Q&A with RZA: Hip-Hop Pioneer, Wu-Tang Clan Founder and Chess Player
The World Chess Hall of Fame’s latest exhibit, “Living Like Kings,” a show exploring the fusion of chess and hip-hop opened last week, and here in town to promote it was RZA, the hip-hop pioneer who was a founding member of Wu-Tang Clan. We caught up with him at a panel last week organized by the World Chess Hall of Fame, Susan Barrett and the Demetrious Johnson Foundation. RZA, Hip-Hop Chess Federation founder Adisa Banjoko and local photographer Adrian O. Walker spoke candidly to hundreds of area high school students about image, staying sharp and the importance of knowing where a move you make today could leave you on the board a couple moves later in the game (yep, that’s a metaphor).
An avid chess player himself, RZA lends his voice to WCHOF’s exhibition’s installation, but he also had a few minutes to lend to ALIVE to talk straight-up about chess, hip-hop and how the two are interlinked.
ALIVE: When’s the moment you really connected with chess?
RZA: Two moments. I connected first around the age of 11 because there was a girl who played chess who taught me how to play chess.
ALIVE: Trying to get the ladies?
RZA: Oh, yeah. Then later on, around 19. I used to hang out in New York near the World Trade Center, and they had a lot of old chess players out there playing. I was a messenger, and during our lunch breaks, we would go there, and I just fell in love with it.
ALIVE: So how does chess influence your music-making now?
RZA: We always have chess boards in our studio. It’s our pastime, and, for me, it’s my form of meditation. I play chess and find it meditating—like if I got problems, I play a game of chess. You know what I mean? And it just helps me. It’s therapeutic.
ALIVE: How does it appear in your music?
RZA: Let’s take the Evans Gambit [chess strategic opening move], you know? You play on the left side of the board, and you’re going to try to sacrifice a pawn to that bishop, to the black bishop. Even ideas like that, we find lyrical ways to express those. I got a lyric, it says [raps]: “Sometimes I sit and calculate life problems, on 64 squares that’s locked up in eight columns. The rook, bishop, knight, queen — all on a mission to protect the king.”
ALIVE: So it weaves in. Earlier, you made a really cool point about how hip-hop started as a way to replace violence on the streets, with rap battles replacing physical violence—but now it seems like it’s kind of turned into an expression of that violence.
RZA: Yeah, the expression of that violence is only because it’s now visual. So now if I make a song that’s like, “I run through and blow through the building,” and then in the video you see blowing a building up—now the imagery becomes the violence. But the idea was actually to put the violence into an artistic frame.
It’s not that they wanted to continue crucifying, but it’s the [hip-hop] artist’s expression of his inner vision. But when you see it—because a picture can say a thousand words—that’s what becomes violent of it, you know what I mean? Young hip-hoppers, they learn hip-hop from watching TV—they don’t learn it how we learned it. So now they only have the image of hip-hop that was visually given to them.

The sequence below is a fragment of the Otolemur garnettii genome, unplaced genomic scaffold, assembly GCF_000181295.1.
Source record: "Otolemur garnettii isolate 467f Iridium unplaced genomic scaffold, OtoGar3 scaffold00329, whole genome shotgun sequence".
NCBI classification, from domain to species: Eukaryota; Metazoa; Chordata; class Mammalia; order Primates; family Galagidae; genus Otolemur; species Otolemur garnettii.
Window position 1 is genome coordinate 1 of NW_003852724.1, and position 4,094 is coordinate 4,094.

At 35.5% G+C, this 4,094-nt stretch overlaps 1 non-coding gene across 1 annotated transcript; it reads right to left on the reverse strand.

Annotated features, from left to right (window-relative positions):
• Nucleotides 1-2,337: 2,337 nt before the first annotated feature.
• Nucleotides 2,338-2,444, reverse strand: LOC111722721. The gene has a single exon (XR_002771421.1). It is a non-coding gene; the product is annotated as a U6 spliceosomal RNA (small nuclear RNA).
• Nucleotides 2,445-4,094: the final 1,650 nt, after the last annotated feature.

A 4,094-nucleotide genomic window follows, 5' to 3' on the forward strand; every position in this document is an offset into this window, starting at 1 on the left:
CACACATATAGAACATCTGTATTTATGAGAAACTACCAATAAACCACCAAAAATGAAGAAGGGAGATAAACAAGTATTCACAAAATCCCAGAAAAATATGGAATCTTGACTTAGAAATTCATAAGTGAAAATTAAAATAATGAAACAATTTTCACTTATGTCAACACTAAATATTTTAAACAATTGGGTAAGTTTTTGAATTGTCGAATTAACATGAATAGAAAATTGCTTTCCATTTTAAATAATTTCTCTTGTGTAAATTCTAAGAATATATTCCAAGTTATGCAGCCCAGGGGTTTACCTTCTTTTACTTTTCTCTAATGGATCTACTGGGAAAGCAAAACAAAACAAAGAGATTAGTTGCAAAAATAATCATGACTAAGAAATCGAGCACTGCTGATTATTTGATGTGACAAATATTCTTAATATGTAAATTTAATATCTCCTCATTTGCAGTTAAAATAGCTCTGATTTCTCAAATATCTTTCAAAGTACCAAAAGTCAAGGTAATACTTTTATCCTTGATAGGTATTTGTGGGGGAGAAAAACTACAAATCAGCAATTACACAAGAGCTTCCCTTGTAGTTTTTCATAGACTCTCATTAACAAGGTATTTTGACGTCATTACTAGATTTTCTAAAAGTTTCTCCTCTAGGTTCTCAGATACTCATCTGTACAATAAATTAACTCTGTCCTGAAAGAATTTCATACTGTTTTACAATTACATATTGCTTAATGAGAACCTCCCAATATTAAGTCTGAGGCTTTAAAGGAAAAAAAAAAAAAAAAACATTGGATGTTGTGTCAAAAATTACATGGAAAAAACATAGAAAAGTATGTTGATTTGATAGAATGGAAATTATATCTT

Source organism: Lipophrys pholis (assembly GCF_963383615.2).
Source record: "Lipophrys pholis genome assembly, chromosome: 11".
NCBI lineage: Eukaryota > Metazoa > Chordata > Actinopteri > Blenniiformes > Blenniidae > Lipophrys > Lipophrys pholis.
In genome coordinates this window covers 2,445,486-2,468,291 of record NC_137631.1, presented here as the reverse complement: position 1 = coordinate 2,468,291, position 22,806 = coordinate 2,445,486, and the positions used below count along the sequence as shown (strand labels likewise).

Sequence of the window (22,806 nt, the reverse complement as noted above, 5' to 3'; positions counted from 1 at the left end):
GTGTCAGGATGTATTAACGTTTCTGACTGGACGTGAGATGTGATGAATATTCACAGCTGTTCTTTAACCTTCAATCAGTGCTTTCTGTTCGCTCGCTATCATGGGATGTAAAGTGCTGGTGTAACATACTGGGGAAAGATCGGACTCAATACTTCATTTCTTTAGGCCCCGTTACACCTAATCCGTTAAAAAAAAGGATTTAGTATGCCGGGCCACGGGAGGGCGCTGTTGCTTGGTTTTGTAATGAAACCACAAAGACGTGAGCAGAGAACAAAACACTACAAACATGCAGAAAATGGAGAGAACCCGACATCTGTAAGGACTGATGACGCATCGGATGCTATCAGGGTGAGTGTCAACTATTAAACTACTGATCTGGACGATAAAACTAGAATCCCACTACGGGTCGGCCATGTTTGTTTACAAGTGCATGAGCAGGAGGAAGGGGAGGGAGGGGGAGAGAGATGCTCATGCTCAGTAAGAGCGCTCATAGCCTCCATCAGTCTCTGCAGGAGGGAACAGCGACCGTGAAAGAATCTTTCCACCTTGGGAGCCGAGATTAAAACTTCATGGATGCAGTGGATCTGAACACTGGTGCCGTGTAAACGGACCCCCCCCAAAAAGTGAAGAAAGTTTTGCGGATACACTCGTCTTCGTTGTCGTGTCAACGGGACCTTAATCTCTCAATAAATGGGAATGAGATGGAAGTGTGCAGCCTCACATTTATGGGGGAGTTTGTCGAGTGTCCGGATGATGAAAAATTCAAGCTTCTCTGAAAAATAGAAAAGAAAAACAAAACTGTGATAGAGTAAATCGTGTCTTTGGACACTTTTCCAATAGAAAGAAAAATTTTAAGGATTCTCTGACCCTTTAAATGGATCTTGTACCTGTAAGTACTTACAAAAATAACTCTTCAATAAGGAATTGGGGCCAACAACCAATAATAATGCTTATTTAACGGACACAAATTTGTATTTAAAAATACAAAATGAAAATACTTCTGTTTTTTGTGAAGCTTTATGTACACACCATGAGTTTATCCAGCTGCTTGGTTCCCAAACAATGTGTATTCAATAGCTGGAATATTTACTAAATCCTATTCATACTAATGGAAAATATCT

I’m a high school drop-out and a guy who was stuck on the negative side of life, so my expression speaks on that. But other kids, who don’t have the same conditions that we had, they take those conditions and they emulate them. Like the Wolf is always saying, “We saw Superfly and then were like, I want to be like Superfly.” Or a movie like “Scarface.” We saw Scarface and my whole neighborhood became Scarface, you know what I mean? I don’t know if it’s intentional or not intentional, but it’s real.
ALIVE: So, how can hip-hop be used to strengthen communities now? You said during the panel that there was a challenge in terms of identity and image for the hip-hop community and how others in the world perceive it—and it’s not altogether positively.
RZA: Well, I’ve been striving to help out, you know. All my crew, we’re godfathers, we’re doing an album now that’s called “A Better Tomorrow,” and the object is to instill and inspire a better tomorrow, for hip-hop, for America. Even as you’re looking at America, and you’re saying there’s the racial relationship, but we keep forgetting that to be an American is already rare. If you take Americans and compare us to the rest of the world, we’re totally outnumbered, it’s almost 10 to 1, maybe 20 to 1. Alright then, so being us is rare, so now, for us to fight…what happens when the world comes against us? So we need to stop fighting, and I’m trying to instill and inspire a better tomorrow.
ALIVE: So you’re a busy man; you’re recording a new album and flying out tomorrow to keep at it—what made you decide to come to St. Louis to do this panel?
RZA: Well, I know St. Louis was going through a lot of struggles. I watch the media. And we had planned to come in August and help spread the hip-hop [message], but I made a point to not get off my schedule because I thought I could help the world through inspiration.
ALIVE: What’s your greatest hope for the city?
RZA: Like I said, a better tomorrow, you know what I mean?